Mountain Views News     Logo: MVNews     Saturday, July 13, 2013

MVNews this week:  Page 11



 Mountain Views News Saturday, July 13, 2013 



Dear Savvy Senior:

Can you write a column alerting seniors to the dangers 
of summertime heat? I manage a number of 
urgent care clinics, and last summer we had more 
than 200 cases of heat-related illnesses, most of who 
were seniors. I would like to reduce that this year. 
Concerned Citizen

Dear Concerned:

I certainly can. Most people don’t realize that extreme summer heat causes thousands of heat-related 
illnesses in the U.S. each year, and kills more people than hurricanes, lightning, tornadoes, floods and 
earthquakes combined, and seniors are among the most vulnerable.

The reasons behind this are because of the body’s ability to regulate temperature through blood circulation 
and sweat glands tends to decline with age. Bodies of older adults also contain far less water 
than a younger person, and older brains don’t recognize thirst as easily, making them more likely to 
get dehydrated. 

In addition, many seniors have certain health problems that can increase their risk of hyperthermia 
(when the body overheats). These include:

• Underlying diseases like congestive heart failure, diabetes and chronic obstructive 

 pulmonary disease or COPD.

• Trouble walking or moving around.

• Being overweight.

• Having dementia or other problems with thinking skills.

Medications that some seniors take, like diuretics and other high blood pressure drugs, can also cause 
dehydration or affect the ability of their heart, blood vessels or sweat glands to respond to the heat. 

Signs of Danger

Heat stroke is the most serious heat-related illness. The signs to watch for include a body temperature 
above 103 degrees Fahrenheit, a rapid pulse rate, throbbing headache, dizziness, nausea, confusion, 
and hot, dry skin with the absence of sweating. If you, or someone you know is experiencing these 
symptoms, call 911 immediately because heat stroke is a medical emergency. 

Heat exhaustion is milder and can develop after several days of exposure to high temperatures. The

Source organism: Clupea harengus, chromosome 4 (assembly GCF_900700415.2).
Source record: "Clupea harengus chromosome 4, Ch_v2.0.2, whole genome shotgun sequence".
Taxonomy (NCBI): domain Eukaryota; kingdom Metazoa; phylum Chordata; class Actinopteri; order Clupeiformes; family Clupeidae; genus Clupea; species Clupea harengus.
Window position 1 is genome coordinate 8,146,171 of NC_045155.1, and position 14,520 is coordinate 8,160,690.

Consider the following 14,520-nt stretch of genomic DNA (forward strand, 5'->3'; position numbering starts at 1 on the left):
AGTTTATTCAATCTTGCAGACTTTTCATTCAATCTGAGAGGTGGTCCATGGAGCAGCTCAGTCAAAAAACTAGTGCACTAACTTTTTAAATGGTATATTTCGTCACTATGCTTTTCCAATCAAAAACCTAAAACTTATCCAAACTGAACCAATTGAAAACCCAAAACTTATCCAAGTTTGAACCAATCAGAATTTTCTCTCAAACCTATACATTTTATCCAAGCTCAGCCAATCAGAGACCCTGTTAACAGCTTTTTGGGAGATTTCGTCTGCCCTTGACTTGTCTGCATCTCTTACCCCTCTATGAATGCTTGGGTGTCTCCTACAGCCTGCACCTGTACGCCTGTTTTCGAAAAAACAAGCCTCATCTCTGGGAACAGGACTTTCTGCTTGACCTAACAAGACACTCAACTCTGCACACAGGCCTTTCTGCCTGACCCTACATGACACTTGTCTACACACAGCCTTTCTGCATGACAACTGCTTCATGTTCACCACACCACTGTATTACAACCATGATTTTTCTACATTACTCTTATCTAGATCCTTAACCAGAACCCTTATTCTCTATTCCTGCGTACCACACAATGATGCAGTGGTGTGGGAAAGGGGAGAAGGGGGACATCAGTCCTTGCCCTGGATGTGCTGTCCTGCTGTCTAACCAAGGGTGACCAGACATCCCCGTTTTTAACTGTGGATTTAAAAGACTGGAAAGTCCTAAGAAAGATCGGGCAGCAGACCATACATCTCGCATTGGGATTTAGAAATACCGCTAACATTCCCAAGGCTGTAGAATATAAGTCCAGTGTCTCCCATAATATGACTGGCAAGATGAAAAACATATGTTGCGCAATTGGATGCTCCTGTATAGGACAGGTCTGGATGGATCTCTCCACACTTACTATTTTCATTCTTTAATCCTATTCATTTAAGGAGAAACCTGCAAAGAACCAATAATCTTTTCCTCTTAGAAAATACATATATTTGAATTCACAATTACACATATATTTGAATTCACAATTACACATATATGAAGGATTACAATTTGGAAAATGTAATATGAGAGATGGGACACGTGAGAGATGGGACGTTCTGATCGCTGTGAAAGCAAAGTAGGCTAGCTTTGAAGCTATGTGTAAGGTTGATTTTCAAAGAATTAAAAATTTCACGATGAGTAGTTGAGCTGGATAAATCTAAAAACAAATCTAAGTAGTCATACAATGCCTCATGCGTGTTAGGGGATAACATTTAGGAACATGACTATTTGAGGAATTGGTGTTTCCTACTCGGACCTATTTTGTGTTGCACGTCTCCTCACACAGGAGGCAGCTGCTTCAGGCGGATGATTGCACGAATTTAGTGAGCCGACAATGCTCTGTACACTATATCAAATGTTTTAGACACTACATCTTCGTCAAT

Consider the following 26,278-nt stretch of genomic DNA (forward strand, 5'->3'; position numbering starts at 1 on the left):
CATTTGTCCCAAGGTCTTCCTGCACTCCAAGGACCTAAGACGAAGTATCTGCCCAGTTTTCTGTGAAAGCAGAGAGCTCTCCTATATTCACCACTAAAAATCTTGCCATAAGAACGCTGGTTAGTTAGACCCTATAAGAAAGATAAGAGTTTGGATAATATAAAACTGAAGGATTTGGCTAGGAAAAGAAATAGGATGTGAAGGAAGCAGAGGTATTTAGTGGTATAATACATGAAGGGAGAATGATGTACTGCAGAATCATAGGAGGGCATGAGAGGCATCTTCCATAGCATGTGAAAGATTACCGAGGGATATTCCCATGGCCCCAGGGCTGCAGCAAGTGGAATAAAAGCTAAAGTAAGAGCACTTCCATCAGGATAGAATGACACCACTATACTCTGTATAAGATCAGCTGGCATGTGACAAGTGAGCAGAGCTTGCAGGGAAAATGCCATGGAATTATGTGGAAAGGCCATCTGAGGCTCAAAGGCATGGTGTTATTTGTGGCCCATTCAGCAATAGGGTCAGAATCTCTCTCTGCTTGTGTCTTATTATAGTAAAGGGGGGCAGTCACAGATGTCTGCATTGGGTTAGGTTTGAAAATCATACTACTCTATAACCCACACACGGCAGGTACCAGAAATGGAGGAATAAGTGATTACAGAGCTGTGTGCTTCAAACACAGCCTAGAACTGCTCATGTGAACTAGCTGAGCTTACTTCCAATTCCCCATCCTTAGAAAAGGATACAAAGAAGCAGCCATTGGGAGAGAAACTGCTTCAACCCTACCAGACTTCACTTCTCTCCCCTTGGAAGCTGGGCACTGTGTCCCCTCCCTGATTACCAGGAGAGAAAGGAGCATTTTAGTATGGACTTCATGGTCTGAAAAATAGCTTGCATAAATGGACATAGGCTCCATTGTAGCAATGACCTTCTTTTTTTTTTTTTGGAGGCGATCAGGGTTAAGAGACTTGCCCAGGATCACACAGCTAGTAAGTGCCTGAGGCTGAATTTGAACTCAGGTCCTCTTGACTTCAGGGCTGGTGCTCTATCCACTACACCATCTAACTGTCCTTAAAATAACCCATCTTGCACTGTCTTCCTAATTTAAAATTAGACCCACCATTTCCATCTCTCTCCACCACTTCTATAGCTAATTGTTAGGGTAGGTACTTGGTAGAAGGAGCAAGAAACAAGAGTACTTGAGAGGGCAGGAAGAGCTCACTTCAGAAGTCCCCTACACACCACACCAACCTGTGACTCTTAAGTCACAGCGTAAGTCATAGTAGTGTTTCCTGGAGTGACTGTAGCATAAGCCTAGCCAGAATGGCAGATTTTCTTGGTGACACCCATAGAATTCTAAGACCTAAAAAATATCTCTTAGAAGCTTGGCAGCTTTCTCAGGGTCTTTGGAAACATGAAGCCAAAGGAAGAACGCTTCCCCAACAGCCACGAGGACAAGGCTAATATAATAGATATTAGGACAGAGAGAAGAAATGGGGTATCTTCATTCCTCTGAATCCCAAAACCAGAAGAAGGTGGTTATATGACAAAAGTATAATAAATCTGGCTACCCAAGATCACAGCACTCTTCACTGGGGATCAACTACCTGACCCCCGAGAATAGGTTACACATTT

warning signs are heavy sweating, paleness, muscle cramps, tiredness, weakness, fainting, dizziness, 
headache, and nausea or vomiting.

What to Do

If you think you may be suffering from a heat-related condition, cool yourself down by going indoors 
into air conditioning, remove or loosen any tight-fitting or heavy clothing, drink plenty of water (but 
avoid alcohol and caffeine), take a cool bath or shower, or apply cold water, ice packs or cold compresses 
to your skin. 

And when you do go out in the heat, be sure to dress in lightweight, light-colored, loose-fitting clothing, 
avoid extended periods of sun exposure and drink plenty of water even if you don’t feel thirsty.

Seniors who live without air conditioning should go to public places that have it like shopping malls, 
senior centers or public libraries. Your local health department can also refer you to an air-conditioned 
shelter in your area.

For those who can’t afford to run their air conditioning at home, there’s the federal Low-Income 
Home Energy Assistance Program (LIHEAP), along with many utility companies and charitable organizations 
that may be able to help you with your utility costs. To find out about the programs 
available to you, along with their eligibility requirements and how to apply, call the National Energy 
Assistance Referral project at 866-674-6327 or visit

For more extreme heat-related safety tips, visit the Center for Disease Control and Prevention website 

Send your senior questions to: Savvy Senior, P.O. Box 5443, Norman, OK 73070, or visit SavvySenior.
org. Jim Miller is a contributor to the NBC Today show and author of “The Savvy Senior” book.

By Pat Birdsall


 Overheated Home-Many seniors are unprepared to deal with hot weather because they lack a 
working air conditioner or cannot afford the electricity required to adequately cool their home. Places 
like libraries, shopping malls and movie theaters offer a climate controlled place to escape the heat. 
Heat Stroke-Temperatures can quickly rise and take a toll on the body. The elderly should stay indoors 
during the hottest part of the day. 

 West Nile Virus-West Nile Virus, transmitted to humans by bites from infected mosquitos, is now 
a common summer occurrence. The elderly are especially susceptible to West Nile Virus. Eliminate 
standing water which serves as a mosquito breeding ground. Use Commercial repellants or natural 
repellants to avoid mosquito bites. Food Poisoning- Summer celebrations mean picnics, parties 
and potlucks;This creates the opportunity for improperly stored foods. Avoid food poisoning by 
keeping foods piping hot or well chilled. Dehydration- Seniors can avoid dehydration by sipping cool 
beverages throughout the day. Sunburn-Using sunscreen and protective garments, such as a wide-
brimmed hat, will help prevent sunburn. Neglect- Make sure elderly relatives are cared for and have